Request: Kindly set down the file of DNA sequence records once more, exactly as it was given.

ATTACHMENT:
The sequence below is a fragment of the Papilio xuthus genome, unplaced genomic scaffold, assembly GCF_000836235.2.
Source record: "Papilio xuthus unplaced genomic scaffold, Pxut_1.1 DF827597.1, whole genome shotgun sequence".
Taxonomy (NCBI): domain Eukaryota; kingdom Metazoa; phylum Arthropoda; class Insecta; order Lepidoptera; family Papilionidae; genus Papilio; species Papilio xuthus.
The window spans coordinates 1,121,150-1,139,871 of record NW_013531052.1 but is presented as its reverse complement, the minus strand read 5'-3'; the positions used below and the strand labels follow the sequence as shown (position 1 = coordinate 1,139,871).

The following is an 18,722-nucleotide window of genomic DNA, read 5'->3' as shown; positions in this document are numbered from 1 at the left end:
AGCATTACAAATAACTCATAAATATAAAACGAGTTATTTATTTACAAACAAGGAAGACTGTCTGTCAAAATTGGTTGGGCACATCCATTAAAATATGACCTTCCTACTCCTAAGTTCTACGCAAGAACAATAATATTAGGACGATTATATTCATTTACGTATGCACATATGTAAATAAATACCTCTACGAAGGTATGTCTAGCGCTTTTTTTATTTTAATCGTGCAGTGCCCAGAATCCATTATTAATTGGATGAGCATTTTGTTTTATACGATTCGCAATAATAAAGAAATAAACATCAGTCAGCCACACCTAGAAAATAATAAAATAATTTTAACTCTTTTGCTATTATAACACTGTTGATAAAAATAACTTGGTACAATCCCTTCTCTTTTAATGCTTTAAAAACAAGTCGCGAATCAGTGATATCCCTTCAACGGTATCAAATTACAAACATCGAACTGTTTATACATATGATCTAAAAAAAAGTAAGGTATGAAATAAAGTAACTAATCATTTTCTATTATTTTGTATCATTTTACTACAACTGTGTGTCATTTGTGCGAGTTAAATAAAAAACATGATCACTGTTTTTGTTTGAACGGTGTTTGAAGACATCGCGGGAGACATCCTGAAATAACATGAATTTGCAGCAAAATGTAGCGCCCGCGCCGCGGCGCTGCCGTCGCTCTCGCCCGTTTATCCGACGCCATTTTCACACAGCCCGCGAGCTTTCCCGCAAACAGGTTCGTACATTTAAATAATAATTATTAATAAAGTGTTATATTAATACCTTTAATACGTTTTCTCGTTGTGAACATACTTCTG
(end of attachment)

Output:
The sequence below is a fragment of the Papilio xuthus genome, unplaced genomic scaffold, assembly GCF_000836235.2.
Source record: "Papilio xuthus unplaced genomic scaffold, Pxut_1.1 DF827597.1, whole genome shotgun sequence".
Taxonomy (NCBI): domain Eukaryota; kingdom Metazoa; phylum Arthropoda; class Insecta; order Lepidoptera; family Papilionidae; genus Papilio; species Papilio xuthus.
The window spans coordinates 1,121,150-1,139,871 of record NW_013531052.1 but is presented as its reverse complement, the minus strand read 5'-3'; the positions used below and the strand labels follow the sequence as shown (position 1 = coordinate 1,139,871).

The following is an 18,722-nucleotide window of genomic DNA, read 5'->3' as shown; positions in this document are numbered from 1 at the left end:
AGCATTACAAATAACTCATAAATATAAAACGAGTTATTTATTTACAAACAAGGAAGACTGTCTGTCAAAATTGGTTGGGCACATCCATTAAAATATGACCTTCCTACTCCTAAGTTCTACGCAAGAACAATAATATTAGGACGATTATATTCATTTACGTATGCACATATGTAAATAAATACCTCTACGAAGGTATGTCTAGCGCTTTTTTTATTTTAATCGTGCAGTGCCCAGAATCCATTATTAATTGGATGAGCATTTTGTTTTATACGATTCGCAATAATAAAGAAATAAACATCAGTCAGCCACACCTAGAAAATAATAAAATAATTTTAACTCTTTTGCTATTATAACACTGTTGATAAAAATAACTTGGTACAATCCCTTCTCTTTTAATGCTTTAAAAACAAGTCGCGAATCAGTGATATCCCTTCAACGGTATCAAATTACAAACATCGAACTGTTTATACATATGATCTAAAAAAAAGTAAGGTATGAAATAAAGTAACTAATCATTTTCTATTATTTTGTATCATTTTACTACAACTGTGTGTCATTTGTGCGAGTTAAATAAAAAACATGATCACTGTTTTTGTTTGAACGGTGTTTGAAGACATCGCGGGAGACATCCTGAAATAACATGAATTTGCAGCAAAATGTAGCGCCCGCGCCGCGGCGCTGCCGTCGCTCTCGCCCGTTTATCCGACGCCATTTTCACACAGCCCGCGAGCTTTCCCGCAAACAGGTTCGTACATTTAAATAATAATTATTAATAAAGTGTTATATTAATACCTTTAATACGTTTTCTCGTTGTGAACATACTTCTG